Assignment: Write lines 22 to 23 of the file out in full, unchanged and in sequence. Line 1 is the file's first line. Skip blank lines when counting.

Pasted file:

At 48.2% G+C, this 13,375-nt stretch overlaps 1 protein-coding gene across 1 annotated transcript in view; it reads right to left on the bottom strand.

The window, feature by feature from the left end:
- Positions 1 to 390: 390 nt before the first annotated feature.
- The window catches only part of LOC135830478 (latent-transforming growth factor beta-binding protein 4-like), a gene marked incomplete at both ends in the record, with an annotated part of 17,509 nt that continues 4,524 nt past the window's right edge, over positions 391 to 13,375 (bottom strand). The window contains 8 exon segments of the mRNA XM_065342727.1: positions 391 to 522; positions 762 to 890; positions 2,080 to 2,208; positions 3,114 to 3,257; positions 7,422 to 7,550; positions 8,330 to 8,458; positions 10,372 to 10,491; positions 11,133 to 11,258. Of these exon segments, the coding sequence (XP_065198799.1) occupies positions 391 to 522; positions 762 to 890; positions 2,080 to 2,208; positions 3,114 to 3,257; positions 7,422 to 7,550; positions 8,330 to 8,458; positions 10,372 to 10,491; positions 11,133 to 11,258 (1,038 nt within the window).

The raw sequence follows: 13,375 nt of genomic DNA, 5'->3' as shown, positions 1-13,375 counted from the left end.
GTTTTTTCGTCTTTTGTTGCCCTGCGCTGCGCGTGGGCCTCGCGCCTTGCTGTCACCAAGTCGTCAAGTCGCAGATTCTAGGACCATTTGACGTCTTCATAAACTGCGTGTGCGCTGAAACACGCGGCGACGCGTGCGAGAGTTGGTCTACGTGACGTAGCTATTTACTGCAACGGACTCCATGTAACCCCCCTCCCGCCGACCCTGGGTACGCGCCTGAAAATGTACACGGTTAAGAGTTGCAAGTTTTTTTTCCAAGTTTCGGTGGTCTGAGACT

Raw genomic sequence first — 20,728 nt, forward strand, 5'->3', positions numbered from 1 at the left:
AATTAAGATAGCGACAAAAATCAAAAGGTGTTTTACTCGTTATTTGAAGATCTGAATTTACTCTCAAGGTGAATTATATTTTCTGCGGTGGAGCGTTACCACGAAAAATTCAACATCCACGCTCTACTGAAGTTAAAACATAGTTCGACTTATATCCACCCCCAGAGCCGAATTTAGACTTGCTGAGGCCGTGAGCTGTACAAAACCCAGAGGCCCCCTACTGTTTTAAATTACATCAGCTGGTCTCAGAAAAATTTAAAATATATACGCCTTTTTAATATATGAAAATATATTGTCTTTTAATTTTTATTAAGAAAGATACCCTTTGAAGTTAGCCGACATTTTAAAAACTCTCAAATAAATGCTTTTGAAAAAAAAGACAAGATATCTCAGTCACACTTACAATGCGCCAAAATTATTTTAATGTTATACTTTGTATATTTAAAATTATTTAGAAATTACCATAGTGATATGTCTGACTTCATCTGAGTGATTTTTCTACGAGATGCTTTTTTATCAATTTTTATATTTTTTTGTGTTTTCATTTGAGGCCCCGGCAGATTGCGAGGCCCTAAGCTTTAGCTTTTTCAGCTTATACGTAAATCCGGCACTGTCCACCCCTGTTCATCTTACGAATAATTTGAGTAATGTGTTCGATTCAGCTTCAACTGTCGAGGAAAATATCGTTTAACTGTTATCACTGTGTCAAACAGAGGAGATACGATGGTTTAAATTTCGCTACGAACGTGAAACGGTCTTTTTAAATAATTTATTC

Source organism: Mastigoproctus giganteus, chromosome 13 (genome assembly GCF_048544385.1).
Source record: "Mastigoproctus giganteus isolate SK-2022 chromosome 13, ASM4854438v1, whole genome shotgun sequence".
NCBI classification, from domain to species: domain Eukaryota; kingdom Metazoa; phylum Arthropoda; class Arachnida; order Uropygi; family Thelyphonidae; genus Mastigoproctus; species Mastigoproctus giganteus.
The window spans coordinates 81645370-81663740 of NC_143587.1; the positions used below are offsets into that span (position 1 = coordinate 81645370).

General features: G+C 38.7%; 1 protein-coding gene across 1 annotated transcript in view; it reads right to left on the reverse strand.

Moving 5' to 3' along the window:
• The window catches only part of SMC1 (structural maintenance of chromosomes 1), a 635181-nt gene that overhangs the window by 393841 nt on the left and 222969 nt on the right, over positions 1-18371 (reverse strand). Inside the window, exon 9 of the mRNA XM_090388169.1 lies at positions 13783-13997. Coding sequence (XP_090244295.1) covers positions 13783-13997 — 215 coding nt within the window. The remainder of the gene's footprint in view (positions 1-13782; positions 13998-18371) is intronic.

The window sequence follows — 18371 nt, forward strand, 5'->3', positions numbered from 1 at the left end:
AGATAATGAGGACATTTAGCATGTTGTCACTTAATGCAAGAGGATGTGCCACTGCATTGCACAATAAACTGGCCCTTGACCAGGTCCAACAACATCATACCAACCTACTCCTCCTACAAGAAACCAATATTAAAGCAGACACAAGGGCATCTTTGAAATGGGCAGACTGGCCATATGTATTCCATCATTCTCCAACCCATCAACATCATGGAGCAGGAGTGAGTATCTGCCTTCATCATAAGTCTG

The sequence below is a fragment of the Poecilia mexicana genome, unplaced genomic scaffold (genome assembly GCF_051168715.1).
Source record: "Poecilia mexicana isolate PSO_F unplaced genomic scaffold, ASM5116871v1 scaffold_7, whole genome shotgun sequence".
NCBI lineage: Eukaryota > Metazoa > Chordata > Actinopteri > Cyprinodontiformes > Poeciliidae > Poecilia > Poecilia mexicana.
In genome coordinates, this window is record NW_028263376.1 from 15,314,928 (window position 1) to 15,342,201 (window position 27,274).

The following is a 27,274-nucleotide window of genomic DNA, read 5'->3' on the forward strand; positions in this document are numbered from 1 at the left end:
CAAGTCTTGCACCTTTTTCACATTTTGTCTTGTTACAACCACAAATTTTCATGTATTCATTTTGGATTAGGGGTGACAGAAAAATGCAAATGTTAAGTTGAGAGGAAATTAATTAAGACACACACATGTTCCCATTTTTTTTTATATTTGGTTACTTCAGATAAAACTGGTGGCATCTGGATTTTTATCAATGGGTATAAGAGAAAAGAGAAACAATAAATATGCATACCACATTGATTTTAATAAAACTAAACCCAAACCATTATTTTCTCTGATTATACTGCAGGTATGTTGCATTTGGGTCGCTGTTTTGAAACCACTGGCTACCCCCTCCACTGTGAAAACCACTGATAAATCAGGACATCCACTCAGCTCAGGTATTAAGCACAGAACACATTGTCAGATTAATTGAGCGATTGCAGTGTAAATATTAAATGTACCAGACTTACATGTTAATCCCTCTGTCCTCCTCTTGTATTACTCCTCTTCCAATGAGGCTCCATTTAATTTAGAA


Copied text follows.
The following is a 27,274-nucleotide window of genomic DNA, read 5'->3' on the forward strand; positions in this document are numbered from 1 at the left end:
CAAGTCTTGCACCTTTTTCACATTTTGTCTTGTTACAACCACAAATTTTCATGTATTCATTTTGGATTAGGGGTGACAGAAAAATGCAAATGTTAAGTTGAGAGGAAATTAATTAAGACACACACATGTTCCCATTTTTTTTTATATTTGGTTACTTCAGATAAAACTGGTGGCATCTGGATTTTTATCAATGGGTATAAGAGAAAAGAGAAACAATAAATATGCATACCACATTGATTTTAATAAAACTAAACCCAAACCATTATTTTCTCTGATTATACTGCAGGTATGTTGCATTTGGGTCGCTGTTTTGAAACCACTGGCTACCCCCTCCACTGTGAAAACCACTGATAAATCAGGACATCCACTCAGCTCAGGTATTAAGCACAGAACACATTGTCAGATTAATTGAGCGATTGCAGTGTAAATATTAAATGTACCAGACTTACATGTTAATCCCTCTGTCCTCCTCTTGTATTACTCCTCTTCCAATGAGGCTCCATTTAATTTAGAA